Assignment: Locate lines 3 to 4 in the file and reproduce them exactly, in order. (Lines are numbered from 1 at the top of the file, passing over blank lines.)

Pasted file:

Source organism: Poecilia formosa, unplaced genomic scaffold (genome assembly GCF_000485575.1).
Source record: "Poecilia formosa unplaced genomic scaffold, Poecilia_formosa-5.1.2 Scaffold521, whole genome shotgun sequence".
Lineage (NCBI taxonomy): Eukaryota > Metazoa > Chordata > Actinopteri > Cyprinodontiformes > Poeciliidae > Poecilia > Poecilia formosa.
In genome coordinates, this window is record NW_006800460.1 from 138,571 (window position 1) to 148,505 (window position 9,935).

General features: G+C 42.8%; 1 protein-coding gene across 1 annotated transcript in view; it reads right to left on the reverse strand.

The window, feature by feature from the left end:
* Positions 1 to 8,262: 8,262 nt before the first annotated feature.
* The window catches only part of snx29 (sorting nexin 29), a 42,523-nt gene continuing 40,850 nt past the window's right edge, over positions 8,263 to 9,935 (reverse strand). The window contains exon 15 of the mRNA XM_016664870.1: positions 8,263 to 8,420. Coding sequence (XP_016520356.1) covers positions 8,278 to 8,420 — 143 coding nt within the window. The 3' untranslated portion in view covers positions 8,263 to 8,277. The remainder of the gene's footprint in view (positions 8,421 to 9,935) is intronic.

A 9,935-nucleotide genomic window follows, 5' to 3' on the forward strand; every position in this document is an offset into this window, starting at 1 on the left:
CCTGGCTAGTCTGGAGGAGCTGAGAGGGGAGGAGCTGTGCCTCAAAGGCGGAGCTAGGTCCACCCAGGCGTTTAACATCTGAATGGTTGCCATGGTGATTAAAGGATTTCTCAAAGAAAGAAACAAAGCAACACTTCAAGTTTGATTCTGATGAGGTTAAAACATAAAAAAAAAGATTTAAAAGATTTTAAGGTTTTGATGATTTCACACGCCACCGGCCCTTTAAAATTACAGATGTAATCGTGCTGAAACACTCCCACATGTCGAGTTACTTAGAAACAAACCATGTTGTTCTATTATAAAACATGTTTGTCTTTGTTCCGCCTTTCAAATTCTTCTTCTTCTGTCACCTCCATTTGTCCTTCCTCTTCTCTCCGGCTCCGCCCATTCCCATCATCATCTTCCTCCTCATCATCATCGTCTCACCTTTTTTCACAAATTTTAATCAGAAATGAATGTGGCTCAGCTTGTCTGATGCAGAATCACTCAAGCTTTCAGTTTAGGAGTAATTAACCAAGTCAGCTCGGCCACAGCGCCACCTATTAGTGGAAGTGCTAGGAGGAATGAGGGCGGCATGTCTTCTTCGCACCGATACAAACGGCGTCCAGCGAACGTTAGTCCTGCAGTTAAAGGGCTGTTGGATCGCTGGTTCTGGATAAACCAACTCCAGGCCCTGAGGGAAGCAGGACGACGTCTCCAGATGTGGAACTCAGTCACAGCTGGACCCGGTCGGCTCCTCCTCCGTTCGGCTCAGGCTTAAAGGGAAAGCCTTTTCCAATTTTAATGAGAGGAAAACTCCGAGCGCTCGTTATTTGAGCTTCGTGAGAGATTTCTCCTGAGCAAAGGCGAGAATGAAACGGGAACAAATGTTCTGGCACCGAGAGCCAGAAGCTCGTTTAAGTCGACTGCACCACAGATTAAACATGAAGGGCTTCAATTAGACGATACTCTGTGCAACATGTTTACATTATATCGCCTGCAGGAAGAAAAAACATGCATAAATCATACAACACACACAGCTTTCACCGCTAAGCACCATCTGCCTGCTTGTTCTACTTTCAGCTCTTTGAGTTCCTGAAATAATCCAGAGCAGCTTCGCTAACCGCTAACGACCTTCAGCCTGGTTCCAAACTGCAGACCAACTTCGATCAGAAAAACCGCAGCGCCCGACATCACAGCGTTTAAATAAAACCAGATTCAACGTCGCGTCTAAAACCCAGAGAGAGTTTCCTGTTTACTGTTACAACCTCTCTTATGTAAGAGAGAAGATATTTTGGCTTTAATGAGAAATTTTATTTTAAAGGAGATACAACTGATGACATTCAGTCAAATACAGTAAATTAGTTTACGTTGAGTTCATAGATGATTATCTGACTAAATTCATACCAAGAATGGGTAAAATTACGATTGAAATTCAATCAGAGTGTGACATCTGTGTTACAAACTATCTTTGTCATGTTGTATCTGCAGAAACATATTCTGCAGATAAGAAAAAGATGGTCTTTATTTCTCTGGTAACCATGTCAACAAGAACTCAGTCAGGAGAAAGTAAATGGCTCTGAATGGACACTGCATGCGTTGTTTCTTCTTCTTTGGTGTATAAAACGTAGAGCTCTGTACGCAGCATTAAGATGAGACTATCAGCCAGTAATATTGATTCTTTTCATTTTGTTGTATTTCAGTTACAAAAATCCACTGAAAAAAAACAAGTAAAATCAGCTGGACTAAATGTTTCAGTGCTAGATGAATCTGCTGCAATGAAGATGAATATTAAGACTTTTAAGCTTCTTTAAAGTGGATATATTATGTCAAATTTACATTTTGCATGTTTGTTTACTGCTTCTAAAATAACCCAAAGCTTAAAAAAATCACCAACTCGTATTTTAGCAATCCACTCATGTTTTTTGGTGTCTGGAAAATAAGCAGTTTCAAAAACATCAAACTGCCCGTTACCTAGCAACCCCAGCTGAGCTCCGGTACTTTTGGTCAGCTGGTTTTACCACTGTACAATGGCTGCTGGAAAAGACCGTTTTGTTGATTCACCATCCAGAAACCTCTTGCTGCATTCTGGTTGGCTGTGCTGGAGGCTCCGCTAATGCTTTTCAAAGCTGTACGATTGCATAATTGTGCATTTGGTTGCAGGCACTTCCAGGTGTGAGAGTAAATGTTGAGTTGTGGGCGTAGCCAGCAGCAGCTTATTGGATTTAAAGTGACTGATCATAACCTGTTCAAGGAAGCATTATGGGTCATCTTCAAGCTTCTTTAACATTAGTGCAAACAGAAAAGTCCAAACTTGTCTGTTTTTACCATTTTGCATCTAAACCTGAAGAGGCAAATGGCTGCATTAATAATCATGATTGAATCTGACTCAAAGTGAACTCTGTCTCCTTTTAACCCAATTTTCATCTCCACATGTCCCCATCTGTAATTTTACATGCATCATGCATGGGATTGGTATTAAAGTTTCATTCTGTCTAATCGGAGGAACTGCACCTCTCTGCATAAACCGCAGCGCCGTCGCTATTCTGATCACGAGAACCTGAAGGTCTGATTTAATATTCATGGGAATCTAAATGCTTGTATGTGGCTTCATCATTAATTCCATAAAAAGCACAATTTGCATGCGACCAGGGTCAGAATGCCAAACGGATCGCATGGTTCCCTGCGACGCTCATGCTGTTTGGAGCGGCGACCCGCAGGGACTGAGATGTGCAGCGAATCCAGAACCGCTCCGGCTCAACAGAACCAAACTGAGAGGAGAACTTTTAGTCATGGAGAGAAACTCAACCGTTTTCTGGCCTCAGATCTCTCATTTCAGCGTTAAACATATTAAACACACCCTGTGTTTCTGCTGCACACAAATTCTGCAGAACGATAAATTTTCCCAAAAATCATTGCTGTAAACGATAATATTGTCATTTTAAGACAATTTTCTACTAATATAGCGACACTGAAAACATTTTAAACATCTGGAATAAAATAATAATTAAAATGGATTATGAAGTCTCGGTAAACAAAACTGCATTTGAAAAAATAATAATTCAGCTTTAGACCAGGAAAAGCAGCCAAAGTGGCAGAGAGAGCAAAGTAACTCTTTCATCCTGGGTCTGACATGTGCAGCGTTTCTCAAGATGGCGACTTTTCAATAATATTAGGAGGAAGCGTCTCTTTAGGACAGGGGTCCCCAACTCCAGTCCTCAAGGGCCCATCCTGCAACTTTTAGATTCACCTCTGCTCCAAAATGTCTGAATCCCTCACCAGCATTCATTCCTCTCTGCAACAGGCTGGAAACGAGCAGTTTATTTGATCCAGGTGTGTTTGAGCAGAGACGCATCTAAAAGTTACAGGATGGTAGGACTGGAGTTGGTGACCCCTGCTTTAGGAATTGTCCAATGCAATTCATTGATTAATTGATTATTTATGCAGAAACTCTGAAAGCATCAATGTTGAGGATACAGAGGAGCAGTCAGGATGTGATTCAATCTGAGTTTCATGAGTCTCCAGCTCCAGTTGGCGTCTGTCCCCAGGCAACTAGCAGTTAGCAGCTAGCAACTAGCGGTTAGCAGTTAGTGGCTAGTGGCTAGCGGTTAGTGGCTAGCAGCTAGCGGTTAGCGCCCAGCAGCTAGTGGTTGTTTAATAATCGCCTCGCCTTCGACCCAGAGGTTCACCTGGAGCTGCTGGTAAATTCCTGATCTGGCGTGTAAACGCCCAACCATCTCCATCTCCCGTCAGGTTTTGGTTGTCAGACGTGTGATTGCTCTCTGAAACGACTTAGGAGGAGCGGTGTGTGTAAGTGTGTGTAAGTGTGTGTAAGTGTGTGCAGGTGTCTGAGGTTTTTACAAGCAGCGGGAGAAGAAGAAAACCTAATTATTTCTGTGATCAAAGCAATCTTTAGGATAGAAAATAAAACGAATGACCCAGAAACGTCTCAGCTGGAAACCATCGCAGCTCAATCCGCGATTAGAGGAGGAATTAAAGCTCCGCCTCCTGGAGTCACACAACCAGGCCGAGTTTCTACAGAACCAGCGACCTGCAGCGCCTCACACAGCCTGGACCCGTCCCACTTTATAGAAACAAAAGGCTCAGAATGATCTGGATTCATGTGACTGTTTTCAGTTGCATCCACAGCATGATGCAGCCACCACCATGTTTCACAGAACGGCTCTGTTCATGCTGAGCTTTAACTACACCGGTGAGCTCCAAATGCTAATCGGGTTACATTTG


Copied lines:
Lineage (NCBI taxonomy): Eukaryota > Metazoa > Chordata > Actinopteri > Cyprinodontiformes > Poeciliidae > Poecilia > Poecilia formosa.
In genome coordinates, this window is record NW_006800460.1 from 138,571 (window position 1) to 148,505 (window position 9,935).